“Never at any age did I clamour to be amused; always and at all ages (where I dared) I hotly demanded not to be interrrupted.”

page 142

Lewis’s introspection affected my consciousness. Lewis’s argument against atheism, against, pantheism, against anthroposophy, against occultism, and for Christianity is experience and reasoning . . . but isn’t that just conversion to any thought, any personal enlightenment? Experience and reasoning is an argument for human development, not Christianity. His conversion to Christianity in his young adulthood is beautiful and fascinating, built with years and years of study, introspection, and experience but so was my husband’s conversion to atheism from Christianity. I want to ask Lewis, Isn’t the choice to believe anything we want the magic of being human? The magic of creating meaning where we want, creating meaning wherever we are pulled if we search long enough?

Anyway, beyond his dizzying reasoning against Christianity and then his conviction to it, Lewis’s sentences are divine. His sentence structure, the rhythm of his paragraphs, and his use of language combine together to create breathtaking sentences that are a joy to read; and then to read again. Here is a sentence he wrote about how all time periods have their own characteristic illusions or cultures: “They are likeliest to lurk in those widespread assumptions which are so ingrained in the age that no one dares to attack or feels it necessary to defend them” (254). The mystery slowly becomes clearer with each word in the sentence, his alliteration and his word choice make the sentence delightful to read aloud or slide through like butter.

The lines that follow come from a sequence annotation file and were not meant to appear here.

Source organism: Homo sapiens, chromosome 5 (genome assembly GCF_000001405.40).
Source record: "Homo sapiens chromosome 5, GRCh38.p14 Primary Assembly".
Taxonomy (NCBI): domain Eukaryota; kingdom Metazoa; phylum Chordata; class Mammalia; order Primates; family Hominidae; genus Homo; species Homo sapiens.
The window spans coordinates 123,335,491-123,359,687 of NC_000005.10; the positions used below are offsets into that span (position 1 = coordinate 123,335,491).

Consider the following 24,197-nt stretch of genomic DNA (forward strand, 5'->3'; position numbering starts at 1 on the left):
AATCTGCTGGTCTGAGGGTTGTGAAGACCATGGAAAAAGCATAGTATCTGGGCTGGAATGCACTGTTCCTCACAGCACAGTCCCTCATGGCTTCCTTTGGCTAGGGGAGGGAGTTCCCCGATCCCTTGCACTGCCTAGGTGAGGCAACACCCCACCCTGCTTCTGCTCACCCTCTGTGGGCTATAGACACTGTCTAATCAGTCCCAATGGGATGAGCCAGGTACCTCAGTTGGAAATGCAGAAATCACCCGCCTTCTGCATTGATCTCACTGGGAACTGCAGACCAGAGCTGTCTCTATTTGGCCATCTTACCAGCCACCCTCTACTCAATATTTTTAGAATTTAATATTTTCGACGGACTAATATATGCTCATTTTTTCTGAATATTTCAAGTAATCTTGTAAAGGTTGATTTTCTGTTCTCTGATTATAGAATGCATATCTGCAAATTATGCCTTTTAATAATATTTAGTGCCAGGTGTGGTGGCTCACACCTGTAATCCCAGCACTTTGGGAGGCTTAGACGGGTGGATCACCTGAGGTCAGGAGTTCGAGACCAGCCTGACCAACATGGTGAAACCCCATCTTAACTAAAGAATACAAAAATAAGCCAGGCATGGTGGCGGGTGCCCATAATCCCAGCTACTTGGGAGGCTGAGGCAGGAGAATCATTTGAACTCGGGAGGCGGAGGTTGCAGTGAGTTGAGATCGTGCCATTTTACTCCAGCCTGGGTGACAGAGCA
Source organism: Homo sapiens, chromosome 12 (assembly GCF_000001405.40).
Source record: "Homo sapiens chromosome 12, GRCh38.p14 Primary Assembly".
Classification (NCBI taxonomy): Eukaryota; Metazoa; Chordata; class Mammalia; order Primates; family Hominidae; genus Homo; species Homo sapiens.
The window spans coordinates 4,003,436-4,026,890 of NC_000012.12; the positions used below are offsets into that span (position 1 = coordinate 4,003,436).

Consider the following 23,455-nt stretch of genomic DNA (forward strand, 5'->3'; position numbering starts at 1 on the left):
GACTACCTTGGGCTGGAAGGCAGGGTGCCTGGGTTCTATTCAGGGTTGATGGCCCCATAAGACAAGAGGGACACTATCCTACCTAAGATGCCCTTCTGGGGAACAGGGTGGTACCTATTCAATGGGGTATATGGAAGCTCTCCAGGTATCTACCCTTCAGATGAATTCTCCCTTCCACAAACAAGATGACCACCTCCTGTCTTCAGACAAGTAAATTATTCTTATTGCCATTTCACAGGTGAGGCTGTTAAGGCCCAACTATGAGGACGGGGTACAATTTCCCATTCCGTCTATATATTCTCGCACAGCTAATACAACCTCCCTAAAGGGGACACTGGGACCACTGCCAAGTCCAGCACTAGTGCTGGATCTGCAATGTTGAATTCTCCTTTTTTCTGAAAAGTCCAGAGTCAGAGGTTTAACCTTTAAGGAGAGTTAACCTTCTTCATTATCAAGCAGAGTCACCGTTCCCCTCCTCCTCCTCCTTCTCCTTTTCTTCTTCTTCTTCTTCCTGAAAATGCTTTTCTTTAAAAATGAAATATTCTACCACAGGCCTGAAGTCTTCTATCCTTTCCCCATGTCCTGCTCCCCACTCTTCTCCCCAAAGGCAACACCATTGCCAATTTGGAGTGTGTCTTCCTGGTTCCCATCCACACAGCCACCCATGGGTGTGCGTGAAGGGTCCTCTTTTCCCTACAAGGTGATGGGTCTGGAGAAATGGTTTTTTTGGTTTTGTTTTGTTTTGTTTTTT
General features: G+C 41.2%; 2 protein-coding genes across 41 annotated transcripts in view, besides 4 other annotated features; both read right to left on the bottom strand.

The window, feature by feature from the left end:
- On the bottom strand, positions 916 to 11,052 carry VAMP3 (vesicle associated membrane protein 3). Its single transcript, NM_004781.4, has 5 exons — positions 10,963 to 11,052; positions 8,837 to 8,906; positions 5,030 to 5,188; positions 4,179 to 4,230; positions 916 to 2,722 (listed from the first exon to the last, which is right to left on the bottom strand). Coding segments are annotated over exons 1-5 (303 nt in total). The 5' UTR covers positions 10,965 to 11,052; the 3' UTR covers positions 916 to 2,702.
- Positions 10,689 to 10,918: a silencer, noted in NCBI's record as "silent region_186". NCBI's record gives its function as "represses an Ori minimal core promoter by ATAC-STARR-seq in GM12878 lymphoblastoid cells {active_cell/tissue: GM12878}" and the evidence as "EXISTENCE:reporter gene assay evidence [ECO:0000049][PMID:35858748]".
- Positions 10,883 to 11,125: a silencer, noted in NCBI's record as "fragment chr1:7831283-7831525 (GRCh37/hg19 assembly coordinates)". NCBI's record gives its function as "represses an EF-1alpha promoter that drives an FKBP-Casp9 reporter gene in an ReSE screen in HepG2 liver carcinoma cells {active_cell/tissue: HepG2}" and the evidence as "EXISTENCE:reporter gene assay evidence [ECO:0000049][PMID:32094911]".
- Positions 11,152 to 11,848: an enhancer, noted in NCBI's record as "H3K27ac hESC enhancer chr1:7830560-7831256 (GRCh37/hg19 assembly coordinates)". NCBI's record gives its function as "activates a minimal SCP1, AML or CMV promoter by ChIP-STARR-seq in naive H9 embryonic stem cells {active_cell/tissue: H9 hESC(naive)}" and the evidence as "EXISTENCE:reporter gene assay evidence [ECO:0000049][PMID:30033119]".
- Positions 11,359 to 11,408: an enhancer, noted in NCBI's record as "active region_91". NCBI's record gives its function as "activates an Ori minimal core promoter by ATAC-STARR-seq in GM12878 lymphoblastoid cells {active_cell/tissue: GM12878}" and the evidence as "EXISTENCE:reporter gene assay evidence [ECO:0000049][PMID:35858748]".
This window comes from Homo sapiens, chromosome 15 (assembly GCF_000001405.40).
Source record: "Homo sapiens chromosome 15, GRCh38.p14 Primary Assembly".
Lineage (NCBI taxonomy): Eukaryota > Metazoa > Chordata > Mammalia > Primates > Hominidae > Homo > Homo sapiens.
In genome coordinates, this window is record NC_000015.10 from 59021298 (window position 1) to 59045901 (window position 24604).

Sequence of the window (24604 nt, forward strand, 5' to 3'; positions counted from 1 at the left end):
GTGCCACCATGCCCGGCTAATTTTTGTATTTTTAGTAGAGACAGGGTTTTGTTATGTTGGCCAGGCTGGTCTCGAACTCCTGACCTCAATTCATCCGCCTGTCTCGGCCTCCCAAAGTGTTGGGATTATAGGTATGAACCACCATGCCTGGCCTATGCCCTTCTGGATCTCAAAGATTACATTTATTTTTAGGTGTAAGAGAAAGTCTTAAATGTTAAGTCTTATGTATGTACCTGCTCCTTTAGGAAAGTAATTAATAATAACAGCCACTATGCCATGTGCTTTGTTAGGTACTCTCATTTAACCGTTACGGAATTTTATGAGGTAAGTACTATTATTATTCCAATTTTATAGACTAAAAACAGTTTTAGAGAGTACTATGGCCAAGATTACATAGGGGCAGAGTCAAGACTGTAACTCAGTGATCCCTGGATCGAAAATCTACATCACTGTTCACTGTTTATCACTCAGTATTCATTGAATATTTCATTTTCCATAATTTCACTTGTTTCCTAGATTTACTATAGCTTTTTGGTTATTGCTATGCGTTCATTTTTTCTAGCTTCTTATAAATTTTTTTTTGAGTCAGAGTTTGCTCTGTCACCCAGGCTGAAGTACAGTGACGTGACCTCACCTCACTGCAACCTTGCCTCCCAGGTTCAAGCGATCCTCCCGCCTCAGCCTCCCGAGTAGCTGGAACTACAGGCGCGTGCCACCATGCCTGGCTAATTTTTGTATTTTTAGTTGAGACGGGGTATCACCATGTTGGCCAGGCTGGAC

Thank you, C.S. Lewis, for allowing me to know you a little better. And for your sentences, especially your sentences.